# A PID is a semisimple ring iff it is a field

I am trying to prove that a PID $$R$$ is a semisimple ring iff it is a field. Clearly any field is semisimple. I am not sure about the converse. By Artin-Wedderburn, $$R$$ is a product of matrix rings over divison rings. But there can only appear one factor (since $$R$$ is a domain), and the matrix ring must be a ring of $$1$$ times $$1$$ matrices (again since $$R$$ is a domain). In other words, $$R$$ is isomorphic to a division ring. Thus $$R$$ is a field. Is my argument correct?

• If you are not assuming that $R$ is commutative, you should specify exactly what you mean by PID. If not, then all but the final step of your argument works - but why does R being a division ring imply that it is a field? In fact, the quaternions should be a counterexample: all its ideals are principal, and it is simple, thus semisimple, but not a field. Sep 25, 2023 at 11:44
• @SomeCallMeTim I am assuming that a PID is commutative. Is there any textbook/article that doesn’t? A PID to me is an integral domain in which every ideal is principal. An integral domain is a non-zero commutative ring without zero divisors. Sep 25, 2023 at 11:53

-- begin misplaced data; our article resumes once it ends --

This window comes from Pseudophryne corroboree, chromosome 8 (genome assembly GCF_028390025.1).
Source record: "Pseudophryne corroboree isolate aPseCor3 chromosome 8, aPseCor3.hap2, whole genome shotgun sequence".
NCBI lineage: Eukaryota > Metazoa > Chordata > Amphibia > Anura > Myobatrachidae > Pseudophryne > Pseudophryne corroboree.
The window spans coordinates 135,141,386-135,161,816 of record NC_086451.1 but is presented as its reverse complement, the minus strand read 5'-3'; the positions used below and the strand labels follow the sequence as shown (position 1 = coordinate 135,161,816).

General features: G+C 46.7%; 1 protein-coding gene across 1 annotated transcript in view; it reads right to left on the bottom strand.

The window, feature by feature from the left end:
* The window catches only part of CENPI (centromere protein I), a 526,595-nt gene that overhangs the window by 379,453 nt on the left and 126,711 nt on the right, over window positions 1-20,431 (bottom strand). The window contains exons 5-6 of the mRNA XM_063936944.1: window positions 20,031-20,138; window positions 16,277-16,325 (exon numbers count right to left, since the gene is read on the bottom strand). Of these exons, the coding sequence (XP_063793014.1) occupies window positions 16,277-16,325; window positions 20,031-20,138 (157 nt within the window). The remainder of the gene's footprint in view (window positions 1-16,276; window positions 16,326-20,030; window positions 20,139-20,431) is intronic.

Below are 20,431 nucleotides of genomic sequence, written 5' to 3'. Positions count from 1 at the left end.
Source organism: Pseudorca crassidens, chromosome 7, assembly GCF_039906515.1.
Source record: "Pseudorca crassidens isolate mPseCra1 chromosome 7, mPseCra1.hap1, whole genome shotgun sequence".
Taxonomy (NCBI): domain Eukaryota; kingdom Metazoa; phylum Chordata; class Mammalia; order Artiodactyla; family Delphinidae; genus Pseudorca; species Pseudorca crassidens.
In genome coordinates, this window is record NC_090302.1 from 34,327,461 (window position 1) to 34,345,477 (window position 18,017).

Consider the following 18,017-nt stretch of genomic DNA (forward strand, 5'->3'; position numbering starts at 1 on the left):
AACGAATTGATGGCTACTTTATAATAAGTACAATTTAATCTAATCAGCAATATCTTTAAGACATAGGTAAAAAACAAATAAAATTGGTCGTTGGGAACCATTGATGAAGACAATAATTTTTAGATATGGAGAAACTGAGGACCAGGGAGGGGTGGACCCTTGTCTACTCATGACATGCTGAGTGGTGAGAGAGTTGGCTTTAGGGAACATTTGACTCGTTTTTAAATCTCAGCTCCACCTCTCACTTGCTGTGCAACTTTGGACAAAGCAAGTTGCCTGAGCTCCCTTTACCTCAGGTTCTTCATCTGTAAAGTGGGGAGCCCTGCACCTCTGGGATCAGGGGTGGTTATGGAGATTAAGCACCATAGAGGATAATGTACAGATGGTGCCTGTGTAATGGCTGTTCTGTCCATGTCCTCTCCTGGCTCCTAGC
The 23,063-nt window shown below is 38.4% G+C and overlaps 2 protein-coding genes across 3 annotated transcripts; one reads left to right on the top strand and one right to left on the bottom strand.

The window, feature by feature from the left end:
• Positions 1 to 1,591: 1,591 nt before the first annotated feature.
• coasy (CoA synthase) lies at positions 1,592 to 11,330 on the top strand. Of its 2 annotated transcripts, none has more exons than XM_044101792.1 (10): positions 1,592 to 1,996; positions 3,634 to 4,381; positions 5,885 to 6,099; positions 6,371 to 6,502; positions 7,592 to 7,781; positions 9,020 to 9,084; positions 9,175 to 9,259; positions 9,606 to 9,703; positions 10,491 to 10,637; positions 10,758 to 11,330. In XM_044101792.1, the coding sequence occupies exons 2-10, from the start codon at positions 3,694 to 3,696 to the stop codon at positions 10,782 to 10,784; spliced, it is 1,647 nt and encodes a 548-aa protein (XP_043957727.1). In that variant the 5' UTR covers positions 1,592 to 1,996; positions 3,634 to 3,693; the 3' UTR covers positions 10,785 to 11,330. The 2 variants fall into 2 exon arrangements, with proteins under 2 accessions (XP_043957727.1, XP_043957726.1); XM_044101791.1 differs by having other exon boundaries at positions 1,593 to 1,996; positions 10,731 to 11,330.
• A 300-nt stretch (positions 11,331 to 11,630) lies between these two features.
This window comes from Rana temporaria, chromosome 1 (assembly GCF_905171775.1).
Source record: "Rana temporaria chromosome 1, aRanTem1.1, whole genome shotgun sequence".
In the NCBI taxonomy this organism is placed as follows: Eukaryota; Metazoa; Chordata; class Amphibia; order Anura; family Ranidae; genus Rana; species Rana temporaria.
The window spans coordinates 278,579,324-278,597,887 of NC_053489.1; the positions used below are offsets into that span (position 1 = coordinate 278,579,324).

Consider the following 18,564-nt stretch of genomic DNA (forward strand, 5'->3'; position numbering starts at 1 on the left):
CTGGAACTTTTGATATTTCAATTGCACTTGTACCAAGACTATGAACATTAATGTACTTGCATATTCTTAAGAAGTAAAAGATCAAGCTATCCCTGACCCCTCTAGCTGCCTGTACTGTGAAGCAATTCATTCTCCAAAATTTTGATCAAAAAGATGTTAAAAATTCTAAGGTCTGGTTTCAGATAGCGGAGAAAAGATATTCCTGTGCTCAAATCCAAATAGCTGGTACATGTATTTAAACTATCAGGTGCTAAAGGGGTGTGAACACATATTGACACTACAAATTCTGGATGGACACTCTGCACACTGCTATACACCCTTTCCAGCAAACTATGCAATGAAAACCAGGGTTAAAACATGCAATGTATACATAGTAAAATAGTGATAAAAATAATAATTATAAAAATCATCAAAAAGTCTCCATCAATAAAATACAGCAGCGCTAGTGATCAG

• You are correct, those are the most common definitions, but sometimes you want to extend such things a little. But with this assumption, your proof seems very obviously true, so what are your doubts? Sep 25, 2023 at 13:57
• Just double-checking. And maybe there is a better argument… Sep 25, 2023 at 16:47
• @Margaret, there are books which do not assume commutativity. They usually have the words "non commutative" in their title! Sep 25, 2023 at 21:05

This argument is fine but it's possible to avoid Artin-Wedderburn, as follows. Let $$r \in R$$ and consider the ideal $$(r)$$. This is an $$R$$-submodule of $$R$$ so by semisimplicity it has a complement, which is another $$R$$-submodule and hence another ideal, which is principal; call it $$(s)$$. Then $$R$$ is the direct sum of $$(r)$$ and $$(s)$$, meaning that every element has a unique representation as a linear combination $$rx + sy$$.
But $$rs = r(s) = s(r)$$, which violates uniqueness unless $$rs = 0$$. Since $$R$$ is a domain $$r = 0$$ or $$s = 0$$. The conclusion is that $$(r)$$ is either zero or the unit ideal and hence that every nonzero element of $$R$$ is invertible, so $$R$$ is a field.